....and some other miscellaneous thoughts

By Wade Hanna

Well, there has been a lot of talk and speculation regarding the recent articles about the 3x3 German Training system in the last couple PLUSA’s.  Stephen Korte, who works for International Scientific Publishing, authors the system.  The system is a very basic and very simple in structure, it calls for SQ/BP/DL everyday 3x/ week.  It has its roots in the older studies conducted by the Soviet weightlifting machine of years past.  With that little tidbit out of the way lets look at the set-up and see how my little crack at it fared up.

Phase I: Conditioning Phase (4 wks.)

SQ/BP/DL 5-8x5 @ 58-64% (note: BP is 6-8x5)

-Pretty simple huh?  To figure your training weights you take your current 1rm and add 15-20lbs for the SQ, 10lbs for the bench, and 15-20lbs for the DL.  You start week 1 @ 58% and try to do the 8x5 (up to depending on how you feel, but never less than 5x5) and increase the training weight by 2% each successive week.  Week 4 you are using 64% for your 5-8x5 (6-8x5 for BP). 

Phase II: Competition Phase (4 wks.)

Mon.     Wed.    Fri.
SQ: 3x3 @60%   SQ: 3x3 @60%  SQ: 1-2x1 @80-95%
BP: 3x3 @60%   BP: 1-2 x1@80-95%  BP: 3x3 @60% 
DL: 1-2x1 @80-95%   DL: 3x3 @60%  DL: 3x3 @60%

      -Not too complex even in the second phase, the singles are done @ 80% for week 1 then add 5% each successive week until week 4 when you do your singles @ 95%.  All the singles should be conducted in the same gear set-up you will use in a competition.

      Okay, so that is the system (basically, and if I have left anything out then please let me know and I will do my best to correct it).  As soon as I read the first article about this type of training I got intrigued.  I had been a little stale with my Louie stuff as of late (more on that later) so I was interested in maybe mixing it up a little.  A few e-mails to Mr. Korte and I was underway.  My first 4 wks. were even lighter than the original set-up called for.  I spent those first weeks using 50-58% respectively to accommodate the extra volume.  In addition I played with “mimic” lifts to add a little variety to the whole scheme.  I felt that the big bonus of the conjugate method was in the addressing of weak areas so I was unwilling to give that up.  I would substitute every other day with something like Front Squats/ DB Bench/ Power Cleans and another cluster of lifts was Zercher Squats/ Floor Presses/ Stiff legged DL’s. (A quick note: doing 8x5 @ ~315-335 on Zerchers is reminiscent of some sort of “Zen” ritual-it will bring you closer to whatever deep cache of energy you have...sheesh, those were tough days, for me anyway!).  Okay, so I would alternate one of these types of clusters with a regular SQ/BP/DL day and also alternate between the two alternates (I hope that makes sense?).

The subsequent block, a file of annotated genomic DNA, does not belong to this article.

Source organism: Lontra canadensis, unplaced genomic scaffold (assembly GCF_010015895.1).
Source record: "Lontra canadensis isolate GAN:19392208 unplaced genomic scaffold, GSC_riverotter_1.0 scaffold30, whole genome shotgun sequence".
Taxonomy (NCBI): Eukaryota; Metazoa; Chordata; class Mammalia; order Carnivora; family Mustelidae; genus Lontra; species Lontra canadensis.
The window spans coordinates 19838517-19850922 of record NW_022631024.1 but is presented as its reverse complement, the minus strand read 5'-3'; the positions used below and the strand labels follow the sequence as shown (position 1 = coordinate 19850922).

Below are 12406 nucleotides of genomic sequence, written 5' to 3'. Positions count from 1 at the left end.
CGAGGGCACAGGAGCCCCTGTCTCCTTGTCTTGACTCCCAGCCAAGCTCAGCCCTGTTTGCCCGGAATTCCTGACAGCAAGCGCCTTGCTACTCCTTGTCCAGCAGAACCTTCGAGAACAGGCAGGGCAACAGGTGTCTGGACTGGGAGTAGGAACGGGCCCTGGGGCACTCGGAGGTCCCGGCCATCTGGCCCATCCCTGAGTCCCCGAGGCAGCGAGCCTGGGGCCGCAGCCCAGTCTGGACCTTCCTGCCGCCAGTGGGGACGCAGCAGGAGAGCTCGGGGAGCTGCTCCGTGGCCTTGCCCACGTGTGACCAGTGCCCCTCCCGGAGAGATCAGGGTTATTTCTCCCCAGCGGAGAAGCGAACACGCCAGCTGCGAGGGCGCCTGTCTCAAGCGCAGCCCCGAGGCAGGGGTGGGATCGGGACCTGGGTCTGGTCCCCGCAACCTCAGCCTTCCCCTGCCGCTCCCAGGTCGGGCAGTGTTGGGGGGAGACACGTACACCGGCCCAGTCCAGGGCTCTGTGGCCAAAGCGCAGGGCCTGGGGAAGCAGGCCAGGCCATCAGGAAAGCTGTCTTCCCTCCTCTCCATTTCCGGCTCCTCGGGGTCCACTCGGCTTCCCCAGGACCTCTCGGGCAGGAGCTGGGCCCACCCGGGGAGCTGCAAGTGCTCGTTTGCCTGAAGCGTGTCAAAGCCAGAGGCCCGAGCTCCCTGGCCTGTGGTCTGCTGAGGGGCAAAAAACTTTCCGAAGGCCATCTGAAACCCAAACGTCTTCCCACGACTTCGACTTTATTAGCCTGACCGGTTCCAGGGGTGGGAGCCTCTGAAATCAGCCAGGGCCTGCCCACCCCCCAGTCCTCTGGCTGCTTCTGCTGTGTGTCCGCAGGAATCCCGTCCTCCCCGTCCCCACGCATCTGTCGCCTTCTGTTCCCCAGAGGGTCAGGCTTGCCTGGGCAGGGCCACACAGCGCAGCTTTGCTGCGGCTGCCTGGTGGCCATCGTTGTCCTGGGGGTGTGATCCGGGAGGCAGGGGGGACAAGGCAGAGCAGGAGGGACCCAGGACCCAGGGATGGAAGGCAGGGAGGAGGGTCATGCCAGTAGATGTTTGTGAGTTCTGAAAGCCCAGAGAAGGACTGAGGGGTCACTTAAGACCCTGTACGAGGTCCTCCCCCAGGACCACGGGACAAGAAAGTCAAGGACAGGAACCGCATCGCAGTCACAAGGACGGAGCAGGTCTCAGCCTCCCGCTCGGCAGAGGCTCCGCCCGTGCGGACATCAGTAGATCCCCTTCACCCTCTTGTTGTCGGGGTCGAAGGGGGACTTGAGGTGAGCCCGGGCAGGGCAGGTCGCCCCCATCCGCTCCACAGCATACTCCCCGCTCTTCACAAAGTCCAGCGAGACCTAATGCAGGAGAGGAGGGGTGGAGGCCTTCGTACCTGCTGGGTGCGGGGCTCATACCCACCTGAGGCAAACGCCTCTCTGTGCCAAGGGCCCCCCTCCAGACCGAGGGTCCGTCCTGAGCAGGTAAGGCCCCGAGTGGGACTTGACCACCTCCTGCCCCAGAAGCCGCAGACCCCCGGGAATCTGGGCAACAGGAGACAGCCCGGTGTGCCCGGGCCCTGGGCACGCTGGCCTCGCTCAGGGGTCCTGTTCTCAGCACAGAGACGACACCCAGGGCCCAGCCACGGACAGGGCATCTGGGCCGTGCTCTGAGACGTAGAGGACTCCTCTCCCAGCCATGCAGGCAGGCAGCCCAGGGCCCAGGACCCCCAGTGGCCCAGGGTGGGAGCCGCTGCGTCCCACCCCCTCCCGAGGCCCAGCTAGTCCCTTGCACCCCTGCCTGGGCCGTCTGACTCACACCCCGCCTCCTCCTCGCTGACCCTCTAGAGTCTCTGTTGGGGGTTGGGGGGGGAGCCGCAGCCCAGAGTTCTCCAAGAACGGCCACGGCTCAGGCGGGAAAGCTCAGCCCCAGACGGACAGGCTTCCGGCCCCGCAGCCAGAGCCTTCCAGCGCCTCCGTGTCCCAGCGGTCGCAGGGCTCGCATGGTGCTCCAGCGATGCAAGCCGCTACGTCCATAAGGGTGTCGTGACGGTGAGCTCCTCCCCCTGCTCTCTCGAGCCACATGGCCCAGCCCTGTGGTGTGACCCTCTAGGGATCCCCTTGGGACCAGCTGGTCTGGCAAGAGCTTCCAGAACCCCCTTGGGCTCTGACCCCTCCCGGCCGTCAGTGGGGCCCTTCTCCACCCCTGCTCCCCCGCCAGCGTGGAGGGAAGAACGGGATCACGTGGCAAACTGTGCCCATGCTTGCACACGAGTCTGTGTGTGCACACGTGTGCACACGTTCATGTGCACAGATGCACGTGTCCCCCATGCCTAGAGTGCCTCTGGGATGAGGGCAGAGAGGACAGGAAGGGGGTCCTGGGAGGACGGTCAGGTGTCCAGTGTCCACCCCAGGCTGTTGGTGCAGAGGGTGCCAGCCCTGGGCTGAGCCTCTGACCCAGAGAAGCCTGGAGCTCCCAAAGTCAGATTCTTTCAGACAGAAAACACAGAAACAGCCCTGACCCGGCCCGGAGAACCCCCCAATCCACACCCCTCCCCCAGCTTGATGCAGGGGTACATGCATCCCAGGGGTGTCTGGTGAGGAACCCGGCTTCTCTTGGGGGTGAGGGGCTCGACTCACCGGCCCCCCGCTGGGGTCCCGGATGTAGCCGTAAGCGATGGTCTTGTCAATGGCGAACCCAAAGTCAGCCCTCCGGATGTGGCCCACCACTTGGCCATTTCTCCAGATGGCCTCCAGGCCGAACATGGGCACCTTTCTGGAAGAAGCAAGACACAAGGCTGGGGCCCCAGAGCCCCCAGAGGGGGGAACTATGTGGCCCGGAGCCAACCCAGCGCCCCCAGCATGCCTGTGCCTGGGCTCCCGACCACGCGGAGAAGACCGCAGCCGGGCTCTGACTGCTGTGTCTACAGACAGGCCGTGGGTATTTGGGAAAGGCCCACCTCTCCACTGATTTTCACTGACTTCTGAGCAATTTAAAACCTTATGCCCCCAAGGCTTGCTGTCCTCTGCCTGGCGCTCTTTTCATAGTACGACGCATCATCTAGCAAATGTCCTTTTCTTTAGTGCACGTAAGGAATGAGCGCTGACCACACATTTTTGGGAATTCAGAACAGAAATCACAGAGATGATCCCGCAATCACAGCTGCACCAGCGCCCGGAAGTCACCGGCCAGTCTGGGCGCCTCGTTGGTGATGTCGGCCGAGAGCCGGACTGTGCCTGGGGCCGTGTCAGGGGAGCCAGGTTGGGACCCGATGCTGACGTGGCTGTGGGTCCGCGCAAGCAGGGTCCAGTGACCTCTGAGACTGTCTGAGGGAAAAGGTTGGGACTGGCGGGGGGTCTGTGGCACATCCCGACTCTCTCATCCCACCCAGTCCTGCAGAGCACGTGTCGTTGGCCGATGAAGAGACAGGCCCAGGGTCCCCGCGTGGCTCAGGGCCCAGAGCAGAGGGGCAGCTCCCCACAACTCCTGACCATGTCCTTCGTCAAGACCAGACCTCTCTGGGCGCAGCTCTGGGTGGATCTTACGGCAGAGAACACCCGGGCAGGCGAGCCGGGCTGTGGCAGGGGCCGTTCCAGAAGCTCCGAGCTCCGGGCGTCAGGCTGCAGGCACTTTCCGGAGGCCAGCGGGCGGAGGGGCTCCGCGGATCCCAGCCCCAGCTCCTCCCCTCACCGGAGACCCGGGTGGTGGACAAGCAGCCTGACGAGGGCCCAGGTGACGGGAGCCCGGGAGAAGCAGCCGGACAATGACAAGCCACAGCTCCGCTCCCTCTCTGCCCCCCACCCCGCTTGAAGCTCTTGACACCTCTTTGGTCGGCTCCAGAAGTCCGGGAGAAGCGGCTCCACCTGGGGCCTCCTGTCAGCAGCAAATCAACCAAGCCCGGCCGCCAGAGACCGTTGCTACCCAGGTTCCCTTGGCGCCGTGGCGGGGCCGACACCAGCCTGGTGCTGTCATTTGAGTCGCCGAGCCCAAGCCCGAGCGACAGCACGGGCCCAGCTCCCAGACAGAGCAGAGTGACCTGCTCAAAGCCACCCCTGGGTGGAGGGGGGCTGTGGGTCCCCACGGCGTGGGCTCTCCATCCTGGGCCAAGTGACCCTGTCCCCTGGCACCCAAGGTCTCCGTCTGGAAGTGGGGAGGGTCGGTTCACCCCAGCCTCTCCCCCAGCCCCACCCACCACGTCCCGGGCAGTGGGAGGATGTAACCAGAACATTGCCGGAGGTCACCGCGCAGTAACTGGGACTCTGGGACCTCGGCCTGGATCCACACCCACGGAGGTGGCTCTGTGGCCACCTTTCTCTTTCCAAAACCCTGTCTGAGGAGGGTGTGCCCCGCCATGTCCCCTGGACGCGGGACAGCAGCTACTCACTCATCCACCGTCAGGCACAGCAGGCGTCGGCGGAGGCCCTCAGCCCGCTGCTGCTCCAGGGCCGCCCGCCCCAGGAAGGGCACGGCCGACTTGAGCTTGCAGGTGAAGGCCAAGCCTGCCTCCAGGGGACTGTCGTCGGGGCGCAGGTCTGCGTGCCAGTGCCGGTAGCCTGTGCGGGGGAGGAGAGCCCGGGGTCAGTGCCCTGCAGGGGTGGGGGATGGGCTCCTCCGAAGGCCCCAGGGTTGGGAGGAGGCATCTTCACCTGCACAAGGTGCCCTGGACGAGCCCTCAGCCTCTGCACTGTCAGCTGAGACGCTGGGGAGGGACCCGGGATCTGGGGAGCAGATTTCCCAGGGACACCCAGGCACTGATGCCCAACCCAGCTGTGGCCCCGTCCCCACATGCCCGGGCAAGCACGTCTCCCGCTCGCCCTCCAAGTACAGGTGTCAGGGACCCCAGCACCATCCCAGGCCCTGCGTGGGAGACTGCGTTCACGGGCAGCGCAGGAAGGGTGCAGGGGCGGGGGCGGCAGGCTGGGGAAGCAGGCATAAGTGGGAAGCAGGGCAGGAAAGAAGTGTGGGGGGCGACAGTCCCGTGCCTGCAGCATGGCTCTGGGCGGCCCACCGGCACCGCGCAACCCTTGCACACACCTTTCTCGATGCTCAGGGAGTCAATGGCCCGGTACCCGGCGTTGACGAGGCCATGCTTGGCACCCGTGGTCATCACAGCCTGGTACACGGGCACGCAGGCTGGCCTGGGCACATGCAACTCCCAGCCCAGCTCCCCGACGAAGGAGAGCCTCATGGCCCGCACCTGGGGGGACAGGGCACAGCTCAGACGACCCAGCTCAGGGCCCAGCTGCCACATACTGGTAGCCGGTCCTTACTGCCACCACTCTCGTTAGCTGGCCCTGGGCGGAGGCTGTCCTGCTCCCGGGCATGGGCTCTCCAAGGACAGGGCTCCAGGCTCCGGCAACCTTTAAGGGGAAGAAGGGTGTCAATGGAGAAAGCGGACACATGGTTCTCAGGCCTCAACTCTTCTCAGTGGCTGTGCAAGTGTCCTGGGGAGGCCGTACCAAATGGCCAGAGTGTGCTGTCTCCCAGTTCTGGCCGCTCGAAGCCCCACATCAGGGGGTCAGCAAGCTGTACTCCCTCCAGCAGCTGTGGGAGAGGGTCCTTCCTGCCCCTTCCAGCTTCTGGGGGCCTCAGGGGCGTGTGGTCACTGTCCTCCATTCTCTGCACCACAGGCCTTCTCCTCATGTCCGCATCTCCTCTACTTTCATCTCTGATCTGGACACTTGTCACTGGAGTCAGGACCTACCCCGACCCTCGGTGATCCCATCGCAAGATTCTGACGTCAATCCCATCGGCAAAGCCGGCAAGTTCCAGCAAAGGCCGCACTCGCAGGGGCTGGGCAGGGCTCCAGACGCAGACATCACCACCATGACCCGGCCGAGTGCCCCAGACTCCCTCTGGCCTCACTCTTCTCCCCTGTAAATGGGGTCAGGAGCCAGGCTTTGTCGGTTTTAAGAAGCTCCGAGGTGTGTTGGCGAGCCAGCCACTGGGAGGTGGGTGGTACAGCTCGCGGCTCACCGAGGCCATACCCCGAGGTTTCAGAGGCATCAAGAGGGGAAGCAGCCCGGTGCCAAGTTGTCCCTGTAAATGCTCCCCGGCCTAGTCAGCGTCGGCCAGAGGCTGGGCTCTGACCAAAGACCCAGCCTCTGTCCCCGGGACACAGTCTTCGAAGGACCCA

Once I had completed my “adjustment” period I moved into a closer interpretation of the 3x3.  Now I would only alternate the Wednesday workout and Mon./Fri. were actual SQ/BP/DL days.  Needless to say the volume is extremely taxing and the first 4 weeks were a total nightmare as far as effort, but it was refreshing to push that hard.  I jumped about 8 lbs. In the first three weeks and held that pretty steady throughout.        Once I got into the actual conditioning phase I was accepting the volume pretty well, but my lower back was taking a beating.  I was thinking that this was a result of the set-up itself (which to an extent it was), but what was really happening was I had a bulging disc at S1-L5 and that was the real culprit.